Marvel movies are designed to hew to convention, the better to allow them to seamlessly fit together into the larger tapestry of the Marvel Cinematic Universe. Still, within their stand-alone confines, they afford some room for artistic risk-taking, as is evidenced by Black Panther, Ryan Coogler’s blockbuster about the war for fictional African nation Wakanda.
On one side of that conflict is Chadwick Boseman’s noble King T’Challa (aka Black Panther), who believes that protecting his people is best achieved by hiding them from the outside world. And on the other side is Erik Killmonger (Michael B. Jordan), a violent challenger to the throne who wants to use his homeland’s technological might to stage an oppression-upending global revolution.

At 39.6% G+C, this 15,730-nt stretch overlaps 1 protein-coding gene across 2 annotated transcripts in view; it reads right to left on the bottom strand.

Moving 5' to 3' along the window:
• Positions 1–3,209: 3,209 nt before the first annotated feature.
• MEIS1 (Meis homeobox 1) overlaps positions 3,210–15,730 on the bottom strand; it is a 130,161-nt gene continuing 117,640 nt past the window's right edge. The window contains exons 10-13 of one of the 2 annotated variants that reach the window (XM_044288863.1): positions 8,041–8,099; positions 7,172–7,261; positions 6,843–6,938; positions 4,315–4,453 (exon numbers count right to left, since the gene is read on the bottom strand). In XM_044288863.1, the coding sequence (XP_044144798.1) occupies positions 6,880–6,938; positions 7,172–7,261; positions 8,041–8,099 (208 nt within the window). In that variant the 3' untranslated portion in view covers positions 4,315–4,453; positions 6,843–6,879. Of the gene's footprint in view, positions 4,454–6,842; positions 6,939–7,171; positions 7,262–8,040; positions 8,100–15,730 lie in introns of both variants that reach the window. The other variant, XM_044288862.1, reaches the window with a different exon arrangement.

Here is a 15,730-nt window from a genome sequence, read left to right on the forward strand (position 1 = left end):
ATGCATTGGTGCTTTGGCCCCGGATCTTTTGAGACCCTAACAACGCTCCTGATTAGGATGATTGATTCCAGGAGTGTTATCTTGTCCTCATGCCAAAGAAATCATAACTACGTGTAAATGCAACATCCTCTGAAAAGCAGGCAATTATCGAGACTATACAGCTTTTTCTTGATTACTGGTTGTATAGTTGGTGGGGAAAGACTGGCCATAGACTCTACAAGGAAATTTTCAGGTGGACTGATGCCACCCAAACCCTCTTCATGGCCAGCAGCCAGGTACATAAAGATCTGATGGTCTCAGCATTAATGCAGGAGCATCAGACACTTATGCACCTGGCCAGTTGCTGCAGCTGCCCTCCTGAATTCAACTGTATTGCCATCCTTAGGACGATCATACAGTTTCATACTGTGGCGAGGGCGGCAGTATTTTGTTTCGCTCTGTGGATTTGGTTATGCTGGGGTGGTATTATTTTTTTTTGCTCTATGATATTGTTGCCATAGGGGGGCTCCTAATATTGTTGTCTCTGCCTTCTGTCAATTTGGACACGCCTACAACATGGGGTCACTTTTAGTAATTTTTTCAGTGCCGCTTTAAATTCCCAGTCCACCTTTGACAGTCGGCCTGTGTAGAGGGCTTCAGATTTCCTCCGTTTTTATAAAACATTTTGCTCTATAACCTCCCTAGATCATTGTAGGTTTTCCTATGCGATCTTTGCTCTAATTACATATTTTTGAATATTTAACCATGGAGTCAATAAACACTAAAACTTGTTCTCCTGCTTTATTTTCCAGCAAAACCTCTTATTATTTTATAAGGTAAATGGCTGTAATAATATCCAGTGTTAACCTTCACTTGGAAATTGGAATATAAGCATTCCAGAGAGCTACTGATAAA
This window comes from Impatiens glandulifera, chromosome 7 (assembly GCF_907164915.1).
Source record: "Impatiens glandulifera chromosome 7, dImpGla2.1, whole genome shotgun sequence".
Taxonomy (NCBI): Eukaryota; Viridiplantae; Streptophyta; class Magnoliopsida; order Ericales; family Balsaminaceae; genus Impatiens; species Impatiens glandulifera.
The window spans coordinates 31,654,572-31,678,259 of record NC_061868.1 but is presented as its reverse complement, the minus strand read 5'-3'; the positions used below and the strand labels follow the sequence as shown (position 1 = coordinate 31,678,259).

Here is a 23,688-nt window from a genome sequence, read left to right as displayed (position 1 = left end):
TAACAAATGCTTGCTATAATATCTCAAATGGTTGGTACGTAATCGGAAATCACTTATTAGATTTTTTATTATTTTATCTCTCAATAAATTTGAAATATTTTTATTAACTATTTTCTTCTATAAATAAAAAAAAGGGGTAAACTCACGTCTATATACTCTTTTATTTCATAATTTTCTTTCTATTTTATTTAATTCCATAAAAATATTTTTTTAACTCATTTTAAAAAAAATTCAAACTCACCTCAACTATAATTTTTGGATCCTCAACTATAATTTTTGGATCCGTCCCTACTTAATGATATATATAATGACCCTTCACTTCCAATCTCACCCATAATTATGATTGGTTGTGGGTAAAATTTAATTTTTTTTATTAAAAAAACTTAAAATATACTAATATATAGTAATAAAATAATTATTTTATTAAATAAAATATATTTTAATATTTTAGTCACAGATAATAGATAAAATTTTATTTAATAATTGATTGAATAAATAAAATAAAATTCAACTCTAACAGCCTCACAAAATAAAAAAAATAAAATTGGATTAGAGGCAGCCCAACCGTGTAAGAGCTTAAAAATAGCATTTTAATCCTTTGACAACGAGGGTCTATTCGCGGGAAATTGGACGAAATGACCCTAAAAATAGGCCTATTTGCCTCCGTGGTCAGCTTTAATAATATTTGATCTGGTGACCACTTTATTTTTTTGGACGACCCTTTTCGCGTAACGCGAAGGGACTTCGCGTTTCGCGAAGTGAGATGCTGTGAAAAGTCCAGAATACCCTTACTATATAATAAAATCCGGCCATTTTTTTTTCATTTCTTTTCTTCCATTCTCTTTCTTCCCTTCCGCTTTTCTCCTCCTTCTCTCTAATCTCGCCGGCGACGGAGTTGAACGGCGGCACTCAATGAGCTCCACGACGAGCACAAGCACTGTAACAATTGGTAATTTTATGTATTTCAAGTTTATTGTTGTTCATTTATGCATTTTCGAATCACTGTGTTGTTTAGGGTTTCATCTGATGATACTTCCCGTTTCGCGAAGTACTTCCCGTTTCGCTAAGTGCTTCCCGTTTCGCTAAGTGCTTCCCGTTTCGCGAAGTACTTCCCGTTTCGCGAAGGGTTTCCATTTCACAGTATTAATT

Underscored by such weighty hot-button themes, Coogler’s material is enlivened by eye-popping production design and captivating performances, in particular from Jordan, whose antagonist proves the finest superhero villain since the late Heath Ledger’s Clown Prince of Crime. It’s a distinctly African-American comic-book epic with universal appeal.